Vincent – How did he do it?
First of all, he tinted his canvas thus avoiding the stark white canvas. He usually used fellow ochres or blues.
He used a limited palette with minimal colours.
He resisted the urge to blend his colours on his pallet.
He laid his paint on very thickly in most places, and with quick applications.
Vincent used short flat strokes with a filbert brush and many of his strokes are angular.
Where he wanted such effect, he mixed the paint on his canvas.
Notice that many of his strokes lead the eye and appear to ‘move’.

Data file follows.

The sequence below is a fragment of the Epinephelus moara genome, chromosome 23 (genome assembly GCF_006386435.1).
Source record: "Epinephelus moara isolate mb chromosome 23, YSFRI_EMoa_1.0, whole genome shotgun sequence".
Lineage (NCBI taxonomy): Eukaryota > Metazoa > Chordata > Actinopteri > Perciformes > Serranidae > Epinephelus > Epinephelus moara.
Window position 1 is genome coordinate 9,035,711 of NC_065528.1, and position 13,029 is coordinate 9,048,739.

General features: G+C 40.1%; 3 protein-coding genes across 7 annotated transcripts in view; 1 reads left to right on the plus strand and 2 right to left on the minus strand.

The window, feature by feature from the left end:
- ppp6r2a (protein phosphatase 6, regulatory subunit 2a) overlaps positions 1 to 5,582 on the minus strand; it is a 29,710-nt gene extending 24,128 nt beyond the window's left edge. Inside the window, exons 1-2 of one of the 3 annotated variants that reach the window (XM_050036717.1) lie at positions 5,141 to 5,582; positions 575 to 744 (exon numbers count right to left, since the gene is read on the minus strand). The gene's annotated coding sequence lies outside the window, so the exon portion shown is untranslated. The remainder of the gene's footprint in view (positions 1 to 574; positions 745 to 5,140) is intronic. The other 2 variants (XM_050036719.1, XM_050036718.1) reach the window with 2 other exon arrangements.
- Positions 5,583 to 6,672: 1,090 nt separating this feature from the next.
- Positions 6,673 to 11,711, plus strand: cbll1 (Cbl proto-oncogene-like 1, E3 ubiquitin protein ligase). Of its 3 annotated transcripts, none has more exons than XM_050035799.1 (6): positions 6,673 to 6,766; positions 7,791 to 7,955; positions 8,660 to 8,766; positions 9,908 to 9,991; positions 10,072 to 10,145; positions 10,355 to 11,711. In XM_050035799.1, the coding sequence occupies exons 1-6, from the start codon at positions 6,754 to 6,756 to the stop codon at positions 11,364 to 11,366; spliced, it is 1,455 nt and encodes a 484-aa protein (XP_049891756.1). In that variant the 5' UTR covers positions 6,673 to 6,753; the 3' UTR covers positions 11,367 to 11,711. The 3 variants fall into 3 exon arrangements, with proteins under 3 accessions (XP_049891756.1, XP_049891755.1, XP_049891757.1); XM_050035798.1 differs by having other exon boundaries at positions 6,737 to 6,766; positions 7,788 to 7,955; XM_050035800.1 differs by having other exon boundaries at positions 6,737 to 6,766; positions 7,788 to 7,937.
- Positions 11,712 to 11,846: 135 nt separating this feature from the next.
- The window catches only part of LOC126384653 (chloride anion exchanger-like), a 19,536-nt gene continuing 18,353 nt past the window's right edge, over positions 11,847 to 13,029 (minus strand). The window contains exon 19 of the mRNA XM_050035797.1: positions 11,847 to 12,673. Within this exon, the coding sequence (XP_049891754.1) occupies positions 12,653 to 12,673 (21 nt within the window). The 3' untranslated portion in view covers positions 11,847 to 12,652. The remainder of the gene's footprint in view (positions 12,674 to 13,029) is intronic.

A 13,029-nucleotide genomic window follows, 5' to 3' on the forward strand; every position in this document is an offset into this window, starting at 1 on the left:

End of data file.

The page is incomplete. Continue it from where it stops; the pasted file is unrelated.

Texture was achieved using crosshatching. Short, quick, vertical, and horizontal lines with different colours. This again helped to create the illusion of movement.
Vincent employed the technique of outlining many of his subjects in darker colours.
Fat over thin: layering using a thin layer first then adding lots of colours in succession.
The Post Impressionism movement (which Vincent has been labelled as belonging to) led to the art movement called Fauvism – striking colours and not necessarily realistic e.g., red grasses and yellow trees etc.
And that’s basically how Vincent van Gogh achieved the wonderful works that we today admire and identify with so much.